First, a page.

A population-based cross-sectional, mixed-methods study was conducted. A mixed-methods approach was used with qualitative and quantitative data collection and analysis. The qualitative study preceded the quantitative study and provided insight and a deeper understanding of the native Turkish and refugee women’s perceptions and attitudes about human milk and HMB. The quantitative study subsequently enabled the quantification of the issues identified through the qualitative study. The study was conducted in a rural area called Çeştepe in Aydın. Çeştepe is a fertile agricultural area in western Turkey. The distance between Çeştepe and the city center is two km. The population of Çeştepe is 5767 (2905 males, 2862 females). The main source of income is agriculture because agricultural lands are common in the area. The area receives migrants both from within the country and abroad; contains different socio-cultural structures of the country; and has refugees from a variety of ethnic groups. Most of the migrants in Çeştepe came many years ago from the Balkans (Macedonians, Yugoslavs, Bulgarians) and have the same socio-cultural structure as that of local people. The region has been hosting refugees for the last ten years, especially after the Syrian War. The refugees are mostly from Syria, but some come from Iraq and Afghanistan. According to the information obtained from the headman of that region, approximately 60 refugee families live in the region.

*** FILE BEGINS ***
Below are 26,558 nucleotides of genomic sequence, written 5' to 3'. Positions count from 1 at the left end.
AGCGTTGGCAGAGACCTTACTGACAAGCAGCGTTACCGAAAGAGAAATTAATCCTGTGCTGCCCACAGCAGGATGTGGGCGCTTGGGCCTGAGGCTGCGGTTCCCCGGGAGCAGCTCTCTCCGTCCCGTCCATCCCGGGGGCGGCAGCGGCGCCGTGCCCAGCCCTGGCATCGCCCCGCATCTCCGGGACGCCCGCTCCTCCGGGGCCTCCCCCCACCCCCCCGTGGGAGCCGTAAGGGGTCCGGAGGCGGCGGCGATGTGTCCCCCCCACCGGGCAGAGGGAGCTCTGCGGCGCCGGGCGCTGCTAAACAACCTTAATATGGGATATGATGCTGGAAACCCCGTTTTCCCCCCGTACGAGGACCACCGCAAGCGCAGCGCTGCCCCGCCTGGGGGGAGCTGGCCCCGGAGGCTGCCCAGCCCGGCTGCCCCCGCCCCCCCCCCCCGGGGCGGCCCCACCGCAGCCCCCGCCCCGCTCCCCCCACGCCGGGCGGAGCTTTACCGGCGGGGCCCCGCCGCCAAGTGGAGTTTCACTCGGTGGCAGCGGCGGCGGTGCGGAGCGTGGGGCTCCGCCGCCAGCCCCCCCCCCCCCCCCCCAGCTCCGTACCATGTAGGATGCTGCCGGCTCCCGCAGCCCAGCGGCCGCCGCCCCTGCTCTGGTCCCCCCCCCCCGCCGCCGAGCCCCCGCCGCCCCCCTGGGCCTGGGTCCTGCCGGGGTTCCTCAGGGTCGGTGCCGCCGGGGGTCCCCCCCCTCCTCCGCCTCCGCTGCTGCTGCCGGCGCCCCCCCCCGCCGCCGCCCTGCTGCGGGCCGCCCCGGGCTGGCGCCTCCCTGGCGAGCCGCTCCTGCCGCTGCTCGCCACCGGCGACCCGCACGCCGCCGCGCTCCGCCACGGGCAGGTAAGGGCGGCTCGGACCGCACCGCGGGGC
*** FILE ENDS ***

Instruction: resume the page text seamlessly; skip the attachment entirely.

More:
Study population

Purposive sampling was used to select the participants for qualitative interviews. This sampling technique was preferred because it allowed a purposive selection of participants who were knowledgable about breastfeeding and infant feeding practices, through personal experiences. The women were reached through the auspices of the headman of the region and the researcher who was working as a midwife in a primary health care institution in the region. When most of the data started to be similar, a saturation point was assumed to have been reached and data collection was ended. In this part of the study, IDIs were conducted with 33 women. Fifteen of these women with whom IDIs were conducted were refugees, eight were Syrians, four were Iraqis, and three were Afghans.